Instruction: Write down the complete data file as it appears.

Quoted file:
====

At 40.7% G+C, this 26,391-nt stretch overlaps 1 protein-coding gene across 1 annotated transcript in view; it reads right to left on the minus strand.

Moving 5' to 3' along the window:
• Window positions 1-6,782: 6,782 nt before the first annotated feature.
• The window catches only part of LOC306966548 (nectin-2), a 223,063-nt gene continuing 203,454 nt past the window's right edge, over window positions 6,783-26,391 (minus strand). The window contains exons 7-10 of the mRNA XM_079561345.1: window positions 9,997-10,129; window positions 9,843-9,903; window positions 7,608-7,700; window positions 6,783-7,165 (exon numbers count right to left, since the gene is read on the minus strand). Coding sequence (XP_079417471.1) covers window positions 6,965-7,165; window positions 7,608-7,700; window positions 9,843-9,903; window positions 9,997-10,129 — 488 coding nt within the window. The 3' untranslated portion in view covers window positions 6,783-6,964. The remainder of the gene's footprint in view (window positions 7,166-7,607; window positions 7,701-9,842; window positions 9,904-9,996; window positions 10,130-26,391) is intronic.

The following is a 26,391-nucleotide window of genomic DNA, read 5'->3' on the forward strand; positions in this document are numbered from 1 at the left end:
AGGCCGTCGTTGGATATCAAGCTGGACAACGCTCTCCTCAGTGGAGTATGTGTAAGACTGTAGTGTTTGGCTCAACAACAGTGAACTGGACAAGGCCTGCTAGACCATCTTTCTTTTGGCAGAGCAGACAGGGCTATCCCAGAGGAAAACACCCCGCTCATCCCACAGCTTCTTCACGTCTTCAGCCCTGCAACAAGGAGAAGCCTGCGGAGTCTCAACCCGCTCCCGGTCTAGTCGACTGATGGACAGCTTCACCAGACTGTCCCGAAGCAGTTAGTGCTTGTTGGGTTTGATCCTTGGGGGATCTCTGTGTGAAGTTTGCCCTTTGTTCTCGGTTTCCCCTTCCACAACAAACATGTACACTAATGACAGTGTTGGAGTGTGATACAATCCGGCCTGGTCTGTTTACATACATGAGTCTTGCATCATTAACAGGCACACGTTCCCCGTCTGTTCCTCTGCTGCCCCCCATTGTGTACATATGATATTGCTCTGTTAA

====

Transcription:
At 40.7% G+C, this 26,391-nt stretch overlaps 1 protein-coding gene across 1 annotated transcript in view; it reads right to left on the minus strand.

Moving 5' to 3' along the window:
• Window positions 1-6,782: 6,782 nt before the first annotated feature.
• The window catches only part of LOC306966548 (nectin-2), a 223,063-nt gene continuing 203,454 nt past the window's right edge, over window positions 6,783-26,391 (minus strand). The window contains exons 7-10 of the mRNA XM_079561345.1: window positions 9,997-10,129; window positions 9,843-9,903; window positions 7,608-7,700; window positions 6,783-7,165 (exon numbers count right to left, since the gene is read on the minus strand). Coding sequence (XP_079417471.1) covers window positions 6,965-7,165; window positions 7,608-7,700; window positions 9,843-9,903; window positions 9,997-10,129 — 488 coding nt within the window. The 3' untranslated portion in view covers window positions 6,783-6,964. The remainder of the gene's footprint in view (window positions 7,166-7,607; window positions 7,701-9,842; window positions 9,904-9,996; window positions 10,130-26,391) is intronic.

The following is a 26,391-nucleotide window of genomic DNA, read 5'->3' on the forward strand; positions in this document are numbered from 1 at the left end:
AGGCCGTCGTTGGATATCAAGCTGGACAACGCTCTCCTCAGTGGAGTATGTGTAAGACTGTAGTGTTTGGCTCAACAACAGTGAACTGGACAAGGCCTGCTAGACCATCTTTCTTTTGGCAGAGCAGACAGGGCTATCCCAGAGGAAAACACCCCGCTCATCCCACAGCTTCTTCACGTCTTCAGCCCTGCAACAAGGAGAAGCCTGCGGAGTCTCAACCCGCTCCCGGTCTAGTCGACTGATGGACAGCTTCACCAGACTGTCCCGAAGCAGTTAGTGCTTGTTGGGTTTGATCCTTGGGGGATCTCTGTGTGAAGTTTGCCCTTTGTTCTCGGTTTCCCCTTCCACAACAAACATGTACACTAATGACAGTGTTGGAGTGTGATACAATCCGGCCTGGTCTGTTTACATACATGAGTCTTGCATCATTAACAGGCACACGTTCCCCGTCTGTTCCTCTGCTGCCCCCCATTGTGTACATATGATATTGCTCTGTTAA